In addition to the above, there are external factors that can raise the risk of depression. They can include:

  • Substance abuse. Depression and substance abuse often occur together. Some people use drugs because they can alleviate symptoms or push them aside long enough to get things done, for example. Long-term substance users may develop depression as they struggle to manage their addiction. 
  • Medications. Some common medications may cause depression or deepen depressive episodes due to their effect on brain chemistry or because of their side effects. Ask your doctor about depression as a possible side effect and what to look out for.
  • Medical history. Major surgery, sudden hospitalization, or life-saving measures can be frightening and traumatic, even when they go well. Postoperative complications are a particular risk factor.
  • Sudden interpersonal changes. The loss of a loved one, a breakup, losing a job, and other dramatic life changes can push what might normally be a low mood into a depressive state.

Depression Diagnosis

Depression is usually diagnosed using a process called differential diagnosis, the ruling out of anything else that might be causing the problem. Your doctor will ask you about the following:

  • Your current circumstances
  • Past mental health state
  • Current symptoms
  • Family history
  • Substance use history

They’ll also run an assessment of your mood and thinking, looking for hopelessness or pessimism, a lack of positive thoughts or plans, and any indication of self-harm or thoughts of suicide. 

Depression Complications

While depression can show physical signs, complications are most often emotional or social. Depression interferes with work, family obligations, and personal fulfillment. If left untreated, this often gets steadily worse. When depression is associated with physical health conditions, it can interfere with treatment of those conditions.

Depression Treatment

Man with his hands over his face

Depression treatment most often involves a mix of lifestyle changes, mental health care, and medication, usually as a package. 

  • Lifestyle changes. A large body of research has proven that exercise can help manage depression. Diet and regular sleep may also help, although research is ongoing on these.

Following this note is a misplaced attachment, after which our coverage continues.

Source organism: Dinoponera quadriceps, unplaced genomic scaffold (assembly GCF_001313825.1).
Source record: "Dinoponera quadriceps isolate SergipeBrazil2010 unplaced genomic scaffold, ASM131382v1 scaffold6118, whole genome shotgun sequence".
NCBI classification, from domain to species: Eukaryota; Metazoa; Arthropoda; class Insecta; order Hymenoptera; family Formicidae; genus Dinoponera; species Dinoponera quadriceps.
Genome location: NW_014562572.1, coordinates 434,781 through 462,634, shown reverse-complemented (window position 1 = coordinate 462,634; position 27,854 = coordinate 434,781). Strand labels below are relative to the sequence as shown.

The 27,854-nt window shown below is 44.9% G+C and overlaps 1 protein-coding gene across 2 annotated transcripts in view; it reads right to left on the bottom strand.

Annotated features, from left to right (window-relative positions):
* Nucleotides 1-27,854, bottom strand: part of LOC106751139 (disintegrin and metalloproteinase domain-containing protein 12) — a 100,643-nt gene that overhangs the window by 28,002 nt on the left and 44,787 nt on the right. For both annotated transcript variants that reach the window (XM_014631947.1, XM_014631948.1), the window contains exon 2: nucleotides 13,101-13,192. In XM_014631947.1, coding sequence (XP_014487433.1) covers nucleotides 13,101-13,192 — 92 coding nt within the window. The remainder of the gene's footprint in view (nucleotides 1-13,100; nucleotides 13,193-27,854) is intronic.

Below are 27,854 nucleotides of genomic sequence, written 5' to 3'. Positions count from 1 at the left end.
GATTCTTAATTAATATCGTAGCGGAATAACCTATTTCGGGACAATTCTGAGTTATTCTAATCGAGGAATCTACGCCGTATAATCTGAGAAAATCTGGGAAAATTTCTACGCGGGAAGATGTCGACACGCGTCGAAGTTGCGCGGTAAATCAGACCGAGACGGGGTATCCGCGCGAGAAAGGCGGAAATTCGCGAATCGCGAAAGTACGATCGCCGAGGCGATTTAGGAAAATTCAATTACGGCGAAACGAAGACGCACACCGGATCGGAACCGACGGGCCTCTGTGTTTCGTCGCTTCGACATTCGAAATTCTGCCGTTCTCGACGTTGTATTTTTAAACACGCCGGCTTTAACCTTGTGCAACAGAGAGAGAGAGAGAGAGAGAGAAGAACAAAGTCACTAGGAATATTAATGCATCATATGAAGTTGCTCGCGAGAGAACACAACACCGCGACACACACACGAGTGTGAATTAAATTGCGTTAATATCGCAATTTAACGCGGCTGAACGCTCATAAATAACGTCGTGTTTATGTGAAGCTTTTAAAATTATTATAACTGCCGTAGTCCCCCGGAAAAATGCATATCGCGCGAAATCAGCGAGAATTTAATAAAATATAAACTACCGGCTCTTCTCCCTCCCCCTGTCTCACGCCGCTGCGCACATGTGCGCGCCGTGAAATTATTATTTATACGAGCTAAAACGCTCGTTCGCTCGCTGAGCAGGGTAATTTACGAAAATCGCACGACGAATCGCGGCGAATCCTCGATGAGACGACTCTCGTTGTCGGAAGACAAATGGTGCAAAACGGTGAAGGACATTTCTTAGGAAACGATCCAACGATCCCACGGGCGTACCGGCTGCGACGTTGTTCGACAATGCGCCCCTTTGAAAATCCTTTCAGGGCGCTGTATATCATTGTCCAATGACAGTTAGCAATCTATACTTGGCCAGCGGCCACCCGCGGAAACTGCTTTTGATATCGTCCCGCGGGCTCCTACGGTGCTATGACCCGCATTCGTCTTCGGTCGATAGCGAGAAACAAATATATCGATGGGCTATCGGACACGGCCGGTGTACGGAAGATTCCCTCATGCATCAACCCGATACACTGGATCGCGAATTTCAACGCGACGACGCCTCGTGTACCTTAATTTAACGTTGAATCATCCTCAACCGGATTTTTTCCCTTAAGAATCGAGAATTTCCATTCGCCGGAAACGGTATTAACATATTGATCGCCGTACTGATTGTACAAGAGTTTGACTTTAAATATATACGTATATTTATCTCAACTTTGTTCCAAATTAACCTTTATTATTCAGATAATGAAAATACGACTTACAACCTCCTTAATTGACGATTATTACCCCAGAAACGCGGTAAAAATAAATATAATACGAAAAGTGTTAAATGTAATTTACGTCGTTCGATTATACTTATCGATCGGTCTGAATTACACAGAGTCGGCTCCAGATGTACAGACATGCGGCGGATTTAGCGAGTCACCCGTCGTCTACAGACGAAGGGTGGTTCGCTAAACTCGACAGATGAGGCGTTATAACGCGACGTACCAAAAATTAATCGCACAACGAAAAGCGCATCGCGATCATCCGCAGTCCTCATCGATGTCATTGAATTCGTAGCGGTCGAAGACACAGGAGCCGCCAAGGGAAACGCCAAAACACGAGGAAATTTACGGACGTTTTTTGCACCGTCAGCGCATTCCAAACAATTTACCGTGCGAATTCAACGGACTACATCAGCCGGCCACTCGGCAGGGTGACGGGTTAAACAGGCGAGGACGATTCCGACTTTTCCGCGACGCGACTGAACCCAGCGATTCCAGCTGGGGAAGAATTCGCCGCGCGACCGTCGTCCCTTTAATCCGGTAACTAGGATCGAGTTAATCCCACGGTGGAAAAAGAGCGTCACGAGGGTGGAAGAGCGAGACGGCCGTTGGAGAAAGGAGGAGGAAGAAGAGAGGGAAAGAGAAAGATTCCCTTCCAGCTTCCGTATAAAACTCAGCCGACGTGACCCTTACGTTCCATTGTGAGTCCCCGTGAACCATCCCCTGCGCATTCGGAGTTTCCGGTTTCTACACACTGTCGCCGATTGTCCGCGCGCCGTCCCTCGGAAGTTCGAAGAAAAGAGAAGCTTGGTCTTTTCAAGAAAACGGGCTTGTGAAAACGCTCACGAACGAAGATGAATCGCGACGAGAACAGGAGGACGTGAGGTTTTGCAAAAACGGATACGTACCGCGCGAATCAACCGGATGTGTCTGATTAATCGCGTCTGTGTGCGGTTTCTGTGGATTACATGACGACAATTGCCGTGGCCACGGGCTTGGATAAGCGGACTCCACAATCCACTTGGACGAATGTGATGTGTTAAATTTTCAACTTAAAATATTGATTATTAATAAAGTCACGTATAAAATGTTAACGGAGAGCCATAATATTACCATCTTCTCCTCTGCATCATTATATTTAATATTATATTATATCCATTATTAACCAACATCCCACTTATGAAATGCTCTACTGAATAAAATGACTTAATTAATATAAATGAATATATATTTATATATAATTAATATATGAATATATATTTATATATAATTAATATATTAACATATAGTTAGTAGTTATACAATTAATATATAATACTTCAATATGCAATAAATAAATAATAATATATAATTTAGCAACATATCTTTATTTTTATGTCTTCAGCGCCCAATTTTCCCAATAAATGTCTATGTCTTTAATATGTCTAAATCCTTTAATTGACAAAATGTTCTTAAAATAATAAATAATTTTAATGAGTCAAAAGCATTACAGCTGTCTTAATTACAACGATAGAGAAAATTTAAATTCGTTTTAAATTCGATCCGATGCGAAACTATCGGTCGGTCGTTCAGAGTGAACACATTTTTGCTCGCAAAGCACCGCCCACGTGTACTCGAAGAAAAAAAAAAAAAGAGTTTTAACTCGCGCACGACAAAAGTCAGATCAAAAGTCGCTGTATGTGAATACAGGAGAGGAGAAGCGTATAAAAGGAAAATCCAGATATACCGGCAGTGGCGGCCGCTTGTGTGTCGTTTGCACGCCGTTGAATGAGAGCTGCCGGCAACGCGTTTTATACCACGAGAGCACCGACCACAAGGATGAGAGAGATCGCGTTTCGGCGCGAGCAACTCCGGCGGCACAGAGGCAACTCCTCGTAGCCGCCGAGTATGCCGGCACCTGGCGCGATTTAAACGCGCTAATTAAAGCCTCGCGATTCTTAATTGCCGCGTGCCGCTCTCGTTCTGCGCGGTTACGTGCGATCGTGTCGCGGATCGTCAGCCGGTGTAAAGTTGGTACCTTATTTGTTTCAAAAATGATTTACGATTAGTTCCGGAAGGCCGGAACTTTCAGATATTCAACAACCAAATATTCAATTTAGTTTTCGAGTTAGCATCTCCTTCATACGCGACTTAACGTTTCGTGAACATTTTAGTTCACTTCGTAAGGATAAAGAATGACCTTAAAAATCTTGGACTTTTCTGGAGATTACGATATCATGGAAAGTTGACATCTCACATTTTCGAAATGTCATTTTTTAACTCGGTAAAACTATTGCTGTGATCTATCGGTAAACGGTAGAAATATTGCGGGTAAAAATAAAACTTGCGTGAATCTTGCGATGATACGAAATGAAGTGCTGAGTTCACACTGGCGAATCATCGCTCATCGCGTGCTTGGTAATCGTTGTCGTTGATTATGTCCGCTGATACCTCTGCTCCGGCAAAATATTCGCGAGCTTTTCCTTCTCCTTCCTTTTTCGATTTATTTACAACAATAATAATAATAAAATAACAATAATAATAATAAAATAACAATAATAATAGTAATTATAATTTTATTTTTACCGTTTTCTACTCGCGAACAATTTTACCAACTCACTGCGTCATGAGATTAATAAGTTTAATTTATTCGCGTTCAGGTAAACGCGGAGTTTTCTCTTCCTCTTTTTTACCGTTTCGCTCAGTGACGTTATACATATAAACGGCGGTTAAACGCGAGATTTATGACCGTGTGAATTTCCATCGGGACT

• Mental health care. Talk therapy, individual or group, teaches coping strategies and provides support.
  • Medication. There are a wide range of classes of antidepressants that help manage symptoms and make it easier for sufferers to continue with other treatments. The most common classes are:
    • Selective serotonin reuptake inhibitors (SSRIs)
    • Serotonin and norepinephrine reuptake inhibitors (SNRIs)
    • Tricyclics
    • Monoamine oxidase inhibitors (MAOIs)

Read our Reference Guide to Depression Medications for a detailed look at the medicines used to treat depression. 

Depression Management

Regular talk therapy teaches coping strategies for handling setbacks and making them feel easier to manage. Depending on family history and past symptoms, long-term maintenance can help limit the impact of depressive episodes. Maintenance plans usually include a low dose of antidepressants and regular therapy sessions.

Get the Lowest Price for Depression Medications

Managing depression shouldn’t cost you at the pharmacy. BidRx helps you find the lowest price for depression medications with a system that has pharmacies across the country putting in bids for your business. Create a bid, choose your offer, and have all your medication shipped directly to your door.

Depression is an ongoing challenge, but getting the right medication for the lowest price isn’t. To get started, visit our medication page.